Is Bruno Mars a culture vulture?

Veronica Wernicke, Assistant Opinion Editor

Editor’s Note: Veronica Wernicke is a freshman at UNCW majoring in Communication Studies and is the Assistant Opinion Editor for The Seahawk. The opinions expressed in this article are solely those of the author. Veronica Wernicke may be found on Twitter @itsveronica98. All suggestions and inquiries may be sent via email to [email protected]

American singer and songwriter Bruno Mars broke the music scene back in 2010 with his hit songs “The Lazy Song,” “Just the Way You Are” and “Marry You” off his debut album Doo-Wops and Hooligans.

His third and most recent album, 24K Magic — which came out back in November 2016 — found Mars’s music hitting on traditionally African American elements of music. A lot of his music is rooted in elements of funk, R&B and hip-hop which has helped him skyrocket his career.

Recently, Mars and specifically the music on 24K Magic were attacked for cultural appropriation or being a “culture vulture” according to a CNN article. A “culture vulture” in the aspect that he is only producing African American music to make a profit off of it since his music is typically at the top of the charts.

According to the Oxford Dictionary definition, cultural appropriation is “the unacknowledged or inappropriate adoption of the customs, practices, ideas, etc. of one people or society by members of another and typically more dominant people or society.”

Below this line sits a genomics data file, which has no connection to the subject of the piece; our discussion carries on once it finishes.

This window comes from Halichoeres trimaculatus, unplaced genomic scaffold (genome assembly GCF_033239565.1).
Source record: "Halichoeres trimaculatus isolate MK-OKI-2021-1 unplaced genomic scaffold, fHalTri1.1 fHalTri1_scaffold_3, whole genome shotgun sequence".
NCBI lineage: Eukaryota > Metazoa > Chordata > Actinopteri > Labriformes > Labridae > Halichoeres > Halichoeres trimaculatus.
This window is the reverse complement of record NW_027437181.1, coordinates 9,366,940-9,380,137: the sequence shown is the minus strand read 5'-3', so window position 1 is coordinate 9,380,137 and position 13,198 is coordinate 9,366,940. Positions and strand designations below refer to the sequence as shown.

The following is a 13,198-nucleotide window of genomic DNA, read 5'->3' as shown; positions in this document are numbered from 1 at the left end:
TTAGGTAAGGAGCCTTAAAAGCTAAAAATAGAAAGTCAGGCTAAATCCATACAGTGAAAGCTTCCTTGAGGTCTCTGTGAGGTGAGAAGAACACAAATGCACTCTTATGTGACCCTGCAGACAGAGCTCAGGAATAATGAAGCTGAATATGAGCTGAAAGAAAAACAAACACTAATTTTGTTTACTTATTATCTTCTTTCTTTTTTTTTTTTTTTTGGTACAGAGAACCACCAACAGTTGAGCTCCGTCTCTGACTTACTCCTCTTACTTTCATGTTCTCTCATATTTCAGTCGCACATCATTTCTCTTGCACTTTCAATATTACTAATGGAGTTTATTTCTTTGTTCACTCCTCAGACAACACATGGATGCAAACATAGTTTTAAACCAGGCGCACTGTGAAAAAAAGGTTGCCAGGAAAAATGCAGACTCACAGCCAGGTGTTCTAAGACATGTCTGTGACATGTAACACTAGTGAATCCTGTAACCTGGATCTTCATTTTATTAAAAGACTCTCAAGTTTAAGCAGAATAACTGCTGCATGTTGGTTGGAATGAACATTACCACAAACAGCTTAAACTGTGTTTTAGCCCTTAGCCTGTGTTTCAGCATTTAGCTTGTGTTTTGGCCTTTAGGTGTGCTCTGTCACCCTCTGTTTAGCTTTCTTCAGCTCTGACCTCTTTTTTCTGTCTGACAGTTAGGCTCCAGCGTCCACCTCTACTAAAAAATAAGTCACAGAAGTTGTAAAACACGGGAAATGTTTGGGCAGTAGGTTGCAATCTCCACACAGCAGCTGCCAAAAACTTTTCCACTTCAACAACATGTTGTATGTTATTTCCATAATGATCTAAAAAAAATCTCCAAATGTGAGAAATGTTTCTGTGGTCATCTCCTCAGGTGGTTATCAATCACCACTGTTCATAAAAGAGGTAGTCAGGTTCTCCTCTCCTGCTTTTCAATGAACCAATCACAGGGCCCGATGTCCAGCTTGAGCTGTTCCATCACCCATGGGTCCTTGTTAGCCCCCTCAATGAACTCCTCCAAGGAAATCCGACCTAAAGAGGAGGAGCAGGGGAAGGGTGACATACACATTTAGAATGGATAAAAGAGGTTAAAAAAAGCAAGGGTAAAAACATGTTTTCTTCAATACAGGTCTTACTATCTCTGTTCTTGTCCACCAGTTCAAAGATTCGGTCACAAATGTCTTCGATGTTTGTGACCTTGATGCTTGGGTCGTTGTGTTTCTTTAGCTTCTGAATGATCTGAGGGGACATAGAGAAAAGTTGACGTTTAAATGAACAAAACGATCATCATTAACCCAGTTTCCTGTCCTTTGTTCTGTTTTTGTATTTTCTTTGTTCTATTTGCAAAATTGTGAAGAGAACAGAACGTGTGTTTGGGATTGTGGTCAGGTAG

Beforehand I was not quite sure which racial categories Mars fell into and I am sure I am not alone in this. I thought he maybe looked Polynesian or Hawaiian, but I did not think it was fair to just make that assumption. Mars’s — actually known as Peter Gene Hernandez — was born in Honolulu, Hawaii while his mom is Filipino, and his father is Puerto Rican and Jewish according to a CNN article. So, based on his ethnicity Mars’s does not have any African American heritage that we know of. However, does that make Mars guilty of cultural appropriation and being a “culture vulture?”

According to black writer and activist Seren Sensei, he most definitely is. In a YouTube clip posted by The Grapevine — a channel that discusses issues surrounding African American culture — sparked the entire conversation outside of the video. I highly recommend watching the entire conversation which is consists of two 24-minute videos to get a better understanding.

“I don’t even think that Michael Jackson now in this day and age will be able to get to the point that he got to previously and a huge part of that is because people have realized that they prefer their black music and their black culture from a non-black face,” Sensei said. “He’s (Mars) the person you hire to do Michael Jackson and Prince covers yet Bruno Mars has an album of the year Grammy and Prince never won an album of the year.”

The main argument was that Mars’s makes a profit from African American culture without giving back or completely understanding the culture since he is not African American. He benefits from a high amount of success which other artists who are African American would not be able to do the same with.

Since there is a confusion behind what race Mars is it seems to make him even more popular than say another black artist making the same type of music. Those in favor of the argument that Mars is a “culture vulture” do not find this appropriate.

I find myself almost torn with this argument because someone in the video brought up the point of how all music builds off past music so who is to say a non-black artist cannot take and create music based off that original black artist’s music?